Urban Passage | Brittany Bronson


Urban Passage | Brittany Bronson

After he told me our city had no culture, I took him to every museum I knew of—mob, erotica, the Titanic. I made him read placards on conspiracy theories. On silent-film porn. On a set of dishes that stayed precisely stacked, wedged into the ocean floor, after the wooden cabinet that held them eroded beneath seawater acid. We walked out over a replica boat deck, stared at a fake Artic sky, then counted more stars then either of us had actually seen beneath our light-polluted nightscape. We ended in downtown Las Vegas, at an outdoor museum where old neon signs go to die, or are resurrected, and sent curse words toward a massive sign of a yellow duck, one of the original, bright, synthetic yardbirds that had, for our entire lives, kept the stars incarcerated.

In the makeshift aisles, we passed unlit wedding chapel signs with bulbs as dead as our parents’ marriages, then followed the one that pointed to “Information.” It was, after all, what we were searching for. Some proof. Some explanation for how, despite our best efforts, we still morphed into the city’s oldest clichés: A cocktail server and a blackjack dealer, both of us unapologetic gamblers, passing swings and graveyards in the basement of a black pyramid with a beam of light that astronauts can see from space.

We turned the corner to discover a sign of an Asian woman with her hand held high. I was confident that like us, she was a casino worker. It was the way her smile was permanently plastered over her chin, and how her hair was styled in Japanese Geisha buns but she wore a Chinese Hanfu.

“That’s our culture,” I told him. “Bright lights and appropriation.”

“Hey,” he laughed, “You’re supposed to be converting me.”

Beyond the museum, the Stratosphere speared the sky with tourists taking pictures and riding amusement park rides. I had a younger cousin who worked up there hooking hotel guests into bungee jump chords. Last summer, she worked the Fremont zip line. Before that, the indoor skydiving tunnel. She still asked me to get her on the casino floor, but at her twenty-first birthday last year, as her Princess tiara clung off-kilter to her sweat-soaked bangs and the club strobes ignited her skin with a ghostlike sheen, I promised myself and her: I won’t let you get stuck here.

“I actually did learn some things today,” he told me.

“Like what?”

“Like the history of the peep show.”

“Sexy and useful.”

He grabbed my hand and squeezed it, but it wasn’t romantic. This day—our urban passage—was not a date. It was a walk through the city with a boy I grew up with, who on three separate occasions during high school, packed canned beers for us to drink while we watched the Sands, the Aladdin, and the Hacienda—the hotels the signs around us once belonged to—implode then crash toward earth in a shower of cement meteors.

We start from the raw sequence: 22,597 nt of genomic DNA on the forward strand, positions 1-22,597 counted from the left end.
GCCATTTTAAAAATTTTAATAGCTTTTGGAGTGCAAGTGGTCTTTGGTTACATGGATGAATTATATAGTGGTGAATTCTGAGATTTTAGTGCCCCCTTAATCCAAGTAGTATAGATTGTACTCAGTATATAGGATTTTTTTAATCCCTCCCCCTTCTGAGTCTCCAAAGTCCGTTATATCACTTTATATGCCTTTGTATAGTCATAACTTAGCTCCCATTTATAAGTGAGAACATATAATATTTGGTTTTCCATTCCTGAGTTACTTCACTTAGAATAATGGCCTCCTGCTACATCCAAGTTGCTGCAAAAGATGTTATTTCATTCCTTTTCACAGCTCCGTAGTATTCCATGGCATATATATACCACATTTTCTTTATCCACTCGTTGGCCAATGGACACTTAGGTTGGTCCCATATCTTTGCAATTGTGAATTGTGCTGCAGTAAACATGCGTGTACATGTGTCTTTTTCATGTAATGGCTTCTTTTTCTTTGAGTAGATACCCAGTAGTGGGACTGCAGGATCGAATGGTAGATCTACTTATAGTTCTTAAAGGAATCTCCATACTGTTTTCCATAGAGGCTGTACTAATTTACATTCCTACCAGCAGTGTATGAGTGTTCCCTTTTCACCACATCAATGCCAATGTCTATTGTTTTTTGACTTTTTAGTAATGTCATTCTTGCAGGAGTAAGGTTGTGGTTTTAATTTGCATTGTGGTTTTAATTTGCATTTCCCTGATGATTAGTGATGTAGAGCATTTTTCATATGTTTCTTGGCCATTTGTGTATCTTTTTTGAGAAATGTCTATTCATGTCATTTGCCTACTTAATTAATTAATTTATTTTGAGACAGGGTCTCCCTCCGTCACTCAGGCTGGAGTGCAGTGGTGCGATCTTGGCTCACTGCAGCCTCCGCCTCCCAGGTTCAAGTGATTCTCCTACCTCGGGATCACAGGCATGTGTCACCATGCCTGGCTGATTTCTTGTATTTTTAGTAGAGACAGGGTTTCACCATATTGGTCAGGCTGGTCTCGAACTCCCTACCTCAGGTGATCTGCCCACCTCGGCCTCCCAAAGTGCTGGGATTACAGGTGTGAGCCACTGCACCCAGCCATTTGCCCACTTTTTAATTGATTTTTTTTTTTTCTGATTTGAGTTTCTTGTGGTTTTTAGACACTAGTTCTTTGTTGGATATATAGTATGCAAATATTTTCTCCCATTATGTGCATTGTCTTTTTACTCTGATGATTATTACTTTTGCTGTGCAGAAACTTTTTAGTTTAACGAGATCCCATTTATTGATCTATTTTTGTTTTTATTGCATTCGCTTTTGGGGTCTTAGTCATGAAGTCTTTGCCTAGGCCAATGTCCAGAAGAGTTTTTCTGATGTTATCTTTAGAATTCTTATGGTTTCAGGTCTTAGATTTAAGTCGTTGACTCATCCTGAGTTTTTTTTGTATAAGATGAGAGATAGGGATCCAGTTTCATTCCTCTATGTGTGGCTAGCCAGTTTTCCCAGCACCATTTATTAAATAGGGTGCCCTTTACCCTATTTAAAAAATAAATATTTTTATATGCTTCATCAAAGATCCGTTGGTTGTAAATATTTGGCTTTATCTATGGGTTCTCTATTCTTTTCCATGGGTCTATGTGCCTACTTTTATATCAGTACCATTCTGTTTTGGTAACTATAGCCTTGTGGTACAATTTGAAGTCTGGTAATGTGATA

“Could the beam end up here?” I wondered aloud. “It’s not technically a sign.”

“Or neon.”

“But it needs a place. When the pyramid finally goes down.”

“If it does,” he said. “Let’s hope we’re not still in it.”

He slipped his left hand into my back pocket as we circled a paint-chipped sign shaped like a King. It was tall, with outspread arms that floated above our heads and welcomed us back to a place we had not yet left. Beneath his shadow, I pictured myself twenty years from now still arranging cocktail straws, still pressing briny olives onto toothpicks, but letting my hair go gray around the temples like the real casino lifers. I didn’t look unhappy, paused there at the top of the parking garage, admiring the sea of LEDs, which years ago replaced the neon, because they are cheaper, more efficient, are glittering fossils of energy strong enough to outlast even me.


Brittany Bronson lives in Las Vegas, Nevada where she works as an english instructor and cocktail server. Her fiction has appeared in Paper Darts, Cosmonauts Avenue, and is forthcoming in Juked. Her non-fiction and essays appear regularly in the New York Times, where she contributes as an opinion writer. In 2016, she was awarded a Literary Fellowship in Creative Non-Fiction from the Nevada Arts Council.